There can be few greater emotional pains than being told you have cancer. The word still carries a huge disability sentence. Patients and carers at the Macmillan Centre experience this emotional and physical pain. Time with professionals can be limited due to the pressure of many people waiting each day for appointments.    We set up the Creative Word group in order to give patients and carers more time to be able to think and explore more closely what may be going for them in this time of need. We wanted cancer sufferers to be able to tackle the impact of emotional pain on themselves and their loved ones while their bodies are undergoing treatment and diagnosis.
Vikky Riley will talk about her role in the Centre which opened in 2013. She’ll discuss the idea behind a Macmillan Centre and talk about the medical side to the work and the different therapies that are open to patients and in some cases their carers. She will talk about the purpose of The Living Room.
Wendy French will talk about her role at the Centre and about the weekly group that is run there. She will talk about the incidental work that goes on, in the lobby, in the lifts, in the teenagers’ ward. Some of the patients’ work will be read and their response to what the group meant for them. The debate will open as to whether this sort of work can enhance a person’s life emotionally or whether it’s just a distraction from the routine work of living with cancer.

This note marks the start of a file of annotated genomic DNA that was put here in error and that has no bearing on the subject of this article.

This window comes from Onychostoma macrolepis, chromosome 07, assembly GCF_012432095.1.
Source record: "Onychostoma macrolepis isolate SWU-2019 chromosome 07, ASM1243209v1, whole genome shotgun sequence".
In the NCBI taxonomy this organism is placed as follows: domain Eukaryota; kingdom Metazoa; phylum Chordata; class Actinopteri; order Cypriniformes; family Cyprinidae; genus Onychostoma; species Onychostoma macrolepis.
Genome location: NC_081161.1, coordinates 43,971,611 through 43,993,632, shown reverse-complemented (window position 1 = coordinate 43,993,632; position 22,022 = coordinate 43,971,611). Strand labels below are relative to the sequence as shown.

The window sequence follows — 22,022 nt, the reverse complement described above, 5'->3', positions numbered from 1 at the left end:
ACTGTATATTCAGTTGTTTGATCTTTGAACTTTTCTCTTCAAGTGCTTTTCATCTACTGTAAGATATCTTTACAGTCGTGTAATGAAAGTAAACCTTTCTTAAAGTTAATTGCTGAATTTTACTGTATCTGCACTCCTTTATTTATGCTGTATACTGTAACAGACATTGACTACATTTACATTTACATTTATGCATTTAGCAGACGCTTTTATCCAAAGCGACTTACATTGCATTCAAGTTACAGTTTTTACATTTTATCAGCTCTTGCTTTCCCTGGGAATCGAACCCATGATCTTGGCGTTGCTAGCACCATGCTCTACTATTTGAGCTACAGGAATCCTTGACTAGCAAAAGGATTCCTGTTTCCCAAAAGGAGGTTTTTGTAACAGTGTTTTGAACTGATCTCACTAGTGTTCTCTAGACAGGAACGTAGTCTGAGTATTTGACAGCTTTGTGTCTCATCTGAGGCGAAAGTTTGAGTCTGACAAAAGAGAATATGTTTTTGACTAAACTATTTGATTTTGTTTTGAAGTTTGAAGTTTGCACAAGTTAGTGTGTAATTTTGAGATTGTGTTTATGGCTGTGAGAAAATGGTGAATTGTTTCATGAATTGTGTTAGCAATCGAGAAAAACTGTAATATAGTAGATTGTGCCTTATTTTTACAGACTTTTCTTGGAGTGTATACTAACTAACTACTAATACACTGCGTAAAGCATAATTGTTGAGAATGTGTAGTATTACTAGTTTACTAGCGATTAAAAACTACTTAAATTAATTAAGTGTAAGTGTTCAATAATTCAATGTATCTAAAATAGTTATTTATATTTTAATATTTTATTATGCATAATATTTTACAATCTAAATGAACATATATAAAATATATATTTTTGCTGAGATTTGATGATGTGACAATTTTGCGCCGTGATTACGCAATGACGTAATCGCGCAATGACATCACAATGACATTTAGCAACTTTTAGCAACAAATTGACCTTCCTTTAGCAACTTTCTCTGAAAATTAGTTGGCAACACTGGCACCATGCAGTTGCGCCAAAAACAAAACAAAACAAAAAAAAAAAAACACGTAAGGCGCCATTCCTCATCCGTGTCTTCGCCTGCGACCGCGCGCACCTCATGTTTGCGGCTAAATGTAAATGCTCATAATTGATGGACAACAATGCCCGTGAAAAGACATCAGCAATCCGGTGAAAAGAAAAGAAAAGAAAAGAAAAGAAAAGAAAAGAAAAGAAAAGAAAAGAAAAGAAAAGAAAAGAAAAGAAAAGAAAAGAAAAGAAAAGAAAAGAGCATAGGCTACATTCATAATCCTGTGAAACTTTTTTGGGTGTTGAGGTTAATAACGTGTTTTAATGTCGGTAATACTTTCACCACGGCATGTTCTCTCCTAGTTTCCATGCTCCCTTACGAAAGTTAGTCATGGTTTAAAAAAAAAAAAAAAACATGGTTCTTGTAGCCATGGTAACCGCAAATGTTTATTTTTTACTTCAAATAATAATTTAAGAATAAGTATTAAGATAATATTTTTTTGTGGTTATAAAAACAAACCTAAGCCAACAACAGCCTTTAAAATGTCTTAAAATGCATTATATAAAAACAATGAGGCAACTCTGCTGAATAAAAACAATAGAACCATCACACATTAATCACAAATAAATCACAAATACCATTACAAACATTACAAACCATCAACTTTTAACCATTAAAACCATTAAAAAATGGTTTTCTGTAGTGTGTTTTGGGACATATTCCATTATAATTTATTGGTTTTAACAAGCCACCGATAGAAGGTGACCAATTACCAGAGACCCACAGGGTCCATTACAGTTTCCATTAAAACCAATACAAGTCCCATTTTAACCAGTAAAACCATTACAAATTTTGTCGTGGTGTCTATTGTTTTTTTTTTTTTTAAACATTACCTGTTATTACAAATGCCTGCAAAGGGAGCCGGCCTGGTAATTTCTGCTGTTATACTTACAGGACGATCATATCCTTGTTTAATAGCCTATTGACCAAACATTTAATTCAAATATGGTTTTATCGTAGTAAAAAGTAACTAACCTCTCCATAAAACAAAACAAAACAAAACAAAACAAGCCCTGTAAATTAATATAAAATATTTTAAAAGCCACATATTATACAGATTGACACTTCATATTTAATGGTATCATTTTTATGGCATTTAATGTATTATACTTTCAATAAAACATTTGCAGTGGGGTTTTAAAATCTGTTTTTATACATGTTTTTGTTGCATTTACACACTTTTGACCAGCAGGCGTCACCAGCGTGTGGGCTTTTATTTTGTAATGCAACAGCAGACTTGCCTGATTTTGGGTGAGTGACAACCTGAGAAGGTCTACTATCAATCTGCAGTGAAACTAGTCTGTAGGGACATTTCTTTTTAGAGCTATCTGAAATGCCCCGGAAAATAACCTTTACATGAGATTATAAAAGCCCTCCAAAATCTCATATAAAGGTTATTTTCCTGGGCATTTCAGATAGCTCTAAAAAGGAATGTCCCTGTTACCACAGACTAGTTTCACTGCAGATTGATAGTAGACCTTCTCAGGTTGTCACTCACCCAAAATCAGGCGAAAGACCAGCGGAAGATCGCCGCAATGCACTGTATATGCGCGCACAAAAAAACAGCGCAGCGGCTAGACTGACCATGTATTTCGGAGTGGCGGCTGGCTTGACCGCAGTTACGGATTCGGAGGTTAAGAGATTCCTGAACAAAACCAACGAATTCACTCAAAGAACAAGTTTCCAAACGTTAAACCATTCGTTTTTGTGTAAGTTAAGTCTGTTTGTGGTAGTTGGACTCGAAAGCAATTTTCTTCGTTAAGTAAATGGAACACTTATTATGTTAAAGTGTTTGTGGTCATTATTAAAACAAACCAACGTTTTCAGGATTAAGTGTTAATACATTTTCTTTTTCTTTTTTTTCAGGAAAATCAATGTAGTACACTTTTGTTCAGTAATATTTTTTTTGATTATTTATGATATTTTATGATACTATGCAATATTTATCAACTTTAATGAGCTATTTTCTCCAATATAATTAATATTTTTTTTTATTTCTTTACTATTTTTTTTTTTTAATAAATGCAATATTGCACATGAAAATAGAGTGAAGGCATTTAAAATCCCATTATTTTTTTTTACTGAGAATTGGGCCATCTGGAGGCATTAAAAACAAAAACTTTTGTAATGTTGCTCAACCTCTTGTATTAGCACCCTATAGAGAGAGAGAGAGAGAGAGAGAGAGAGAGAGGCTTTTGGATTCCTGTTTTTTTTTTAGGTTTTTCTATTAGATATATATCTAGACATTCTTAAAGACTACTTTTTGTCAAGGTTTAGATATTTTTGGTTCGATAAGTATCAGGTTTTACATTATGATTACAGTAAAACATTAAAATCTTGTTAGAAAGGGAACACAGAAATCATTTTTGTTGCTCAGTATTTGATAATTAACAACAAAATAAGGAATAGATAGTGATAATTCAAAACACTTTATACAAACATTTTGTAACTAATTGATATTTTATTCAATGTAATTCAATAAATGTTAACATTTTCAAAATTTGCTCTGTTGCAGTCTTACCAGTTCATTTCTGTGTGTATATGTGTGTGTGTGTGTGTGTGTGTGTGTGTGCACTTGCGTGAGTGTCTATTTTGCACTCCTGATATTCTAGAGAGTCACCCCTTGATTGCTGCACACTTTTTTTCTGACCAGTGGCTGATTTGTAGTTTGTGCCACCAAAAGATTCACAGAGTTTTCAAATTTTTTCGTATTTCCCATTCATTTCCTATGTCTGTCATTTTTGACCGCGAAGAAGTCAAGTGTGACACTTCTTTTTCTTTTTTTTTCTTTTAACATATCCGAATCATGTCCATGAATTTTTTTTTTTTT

Stanley Kunitz said ‘Our job at any given stage of life, is to create a self we can bear to live and die with.’
Both the learning and development of the sciences and the learning and development of the arts are essential to informed human existence. Both science and poetry are concerned with seeking patterns to our universe – but each targets a different part of the brain and consequently satisfies different desires. Neither science not poetry can exist in a perfect state without the other. We need the intricacies of form and language, the laws of science in order to have a better understanding of what it is to be alive.
Healing does not just lie in the hands of the medical profession. Physicians have a specific job to do to help prolong the physical and emotional health of the body. Psychiatrists are concerned with the task of keeping their patients physically and emotionally safe, often from themselves, but the arts with their healing component, particularly the reading and writing of poetry, have a greater part to play than has hitherto been recognised. The immediacy of reading a poem, writing a thought, hearing someone else’s poem written within a group, can be cathartic. Grieving for the past life is a central theme to our work whether a conscious or unconscious interpretation of issues discussed and written about.

Rebecca Goss

Pleurisy

My name is Rebecca Goss. I am a poet, with two published collections. The most recent, Her Birth (Carcanet/Northern House) was about the death of my 16-month old daughter in 2008. The book was shortlisted for major, international literary prizes and earned me a place on The Poetry Book Society’s Next Generation Poets list, 2014.